Ubuntu One is officially shutdown. It’s one of a few failed ventures of Ubuntu parent company Canonical over the years. Canonical said it will focus on other areas of the business. Ubuntu One was supposed to be a competitor for Dropbox. It didn’t really take off as Canonical thought it would be. If you are a Ubuntu One user, you have until the end of July 2014 to move your data somewhere else.
Are you looking for a Dropbox alternative? Try ownCloud. Dropbox and ownCloud are both free as well as a paid service. The main difference between the two is that you can run ownCloud from your own server. Like Dropbox, you can access ownCloud from your browser, desktop or smartphone. The ownCloud server software runs on any server, mine runs on Ubuntu Linux, and it doesn’t require special permissions.
The latest version is ownCloud version 6. I was still running on version 4.5. So, the following instructions will upgrade your ownCloud to the latest version on the Ubuntu server. If you have large amounts of data, it would be wise to backup your ownCloud directories. If you don’t have many files, you can opt for a clean install.
Go to your ownCloud directory.
Delete everything except for data and config. You will most likely need sudo to delete your files. I opted for a clean install, so I deleted everything.
ls | grep -v 'data\|config' | sudo xargs rm -r
Download ownCloud. Since I did a clean install, I went up one directory level.
cd .. wget http://download.owncloud.org/community/owncloud-latest.tar.bz2
Unpack the tarball. It will create a new directory ‘owncloud.’
sudo tar xfj owncloud-latest.tar.bz2
Give it write permissions. By default, the owncloud files are owned by nobody. So, you might see an error message saying it needs write permissions to ‘owncloud/data.’ I changed the ownership of the files to Apache, which is www-data.
sudo chown www-data:www-data -R owncloud
Access ownCloud by opening up your web browser and going to your ownCloud URL. If you did a clean install, you will be asked to create a new admin username and password. Otherwise, enter your former credentials. Finally, download the desktop clients as well as the mobile apps and install on your devices.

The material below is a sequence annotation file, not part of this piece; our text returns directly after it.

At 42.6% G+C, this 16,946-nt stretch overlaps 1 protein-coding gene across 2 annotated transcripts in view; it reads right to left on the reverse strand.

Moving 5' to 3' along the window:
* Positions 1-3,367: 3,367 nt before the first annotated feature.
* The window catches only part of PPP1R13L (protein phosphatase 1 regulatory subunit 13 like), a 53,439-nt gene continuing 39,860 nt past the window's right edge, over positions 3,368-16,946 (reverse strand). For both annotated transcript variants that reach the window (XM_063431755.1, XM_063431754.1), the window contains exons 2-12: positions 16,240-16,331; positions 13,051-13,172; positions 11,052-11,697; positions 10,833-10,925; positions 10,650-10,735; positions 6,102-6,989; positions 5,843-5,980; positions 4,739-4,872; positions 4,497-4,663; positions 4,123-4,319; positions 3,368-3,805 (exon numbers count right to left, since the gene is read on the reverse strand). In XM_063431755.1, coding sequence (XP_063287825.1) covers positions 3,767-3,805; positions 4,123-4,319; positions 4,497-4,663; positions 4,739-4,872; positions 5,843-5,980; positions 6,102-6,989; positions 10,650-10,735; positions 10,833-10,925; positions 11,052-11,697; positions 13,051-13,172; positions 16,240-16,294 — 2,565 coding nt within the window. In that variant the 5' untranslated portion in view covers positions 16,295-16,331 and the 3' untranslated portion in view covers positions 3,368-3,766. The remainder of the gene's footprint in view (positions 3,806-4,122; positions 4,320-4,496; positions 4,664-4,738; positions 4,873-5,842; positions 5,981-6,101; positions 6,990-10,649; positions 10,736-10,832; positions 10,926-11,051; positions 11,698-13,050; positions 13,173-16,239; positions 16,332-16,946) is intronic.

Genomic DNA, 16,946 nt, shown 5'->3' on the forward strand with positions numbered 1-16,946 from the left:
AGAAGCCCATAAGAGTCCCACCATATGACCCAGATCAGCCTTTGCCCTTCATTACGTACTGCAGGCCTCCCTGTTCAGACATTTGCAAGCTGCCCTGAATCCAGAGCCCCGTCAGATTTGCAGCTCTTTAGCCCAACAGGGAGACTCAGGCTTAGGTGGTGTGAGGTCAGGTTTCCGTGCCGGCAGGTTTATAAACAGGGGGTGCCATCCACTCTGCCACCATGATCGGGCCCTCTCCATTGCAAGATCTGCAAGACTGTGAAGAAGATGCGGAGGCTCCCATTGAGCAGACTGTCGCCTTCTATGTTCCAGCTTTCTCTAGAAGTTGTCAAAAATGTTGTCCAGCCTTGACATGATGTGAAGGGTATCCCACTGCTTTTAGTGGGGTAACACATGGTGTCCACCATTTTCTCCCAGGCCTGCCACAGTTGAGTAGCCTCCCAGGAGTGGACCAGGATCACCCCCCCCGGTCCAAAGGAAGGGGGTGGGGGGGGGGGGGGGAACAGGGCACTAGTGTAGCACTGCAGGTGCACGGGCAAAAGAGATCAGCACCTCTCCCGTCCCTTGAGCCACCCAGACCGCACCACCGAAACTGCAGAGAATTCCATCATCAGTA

Synch your files and have fun.
This article has instructions how to generate SSH key on the Mac. It also covers Linux and Windows. You can skip step 3 if you’re not working with Github.
This week Ubuntu Touch makes its arrival. Ubuntu Touch is officially supported on the Galaxy Nexus and Nexus 4 smartphones, but there are other smartphones that Ubuntu Touch will work on. You’ll need to flash your smartphone to install Ubuntu Touch. The intriguing question is, will Ubuntu Touch be the next hot mobile operating system?
DD-WRT is an open-source Wi-Fi firmware that you can install on select consumer-based wireless routers. I’ve been using the DD-WRT firmware on several Linksys and Buffalo wireless access points for a number of years. In addition, I have also implemented a feature called NoCatSplash.
NoCatSplash is a feature that allows wireless users to be redirected to a special splash page, whether to notify users of a disclaimer, or to make users agree to certain terms and agreement, or simply to advertise a web page. The NoCatSplash feature will prevent users with access to the Internet until they click on the submit button, thereby agreeing to the terms and agreement.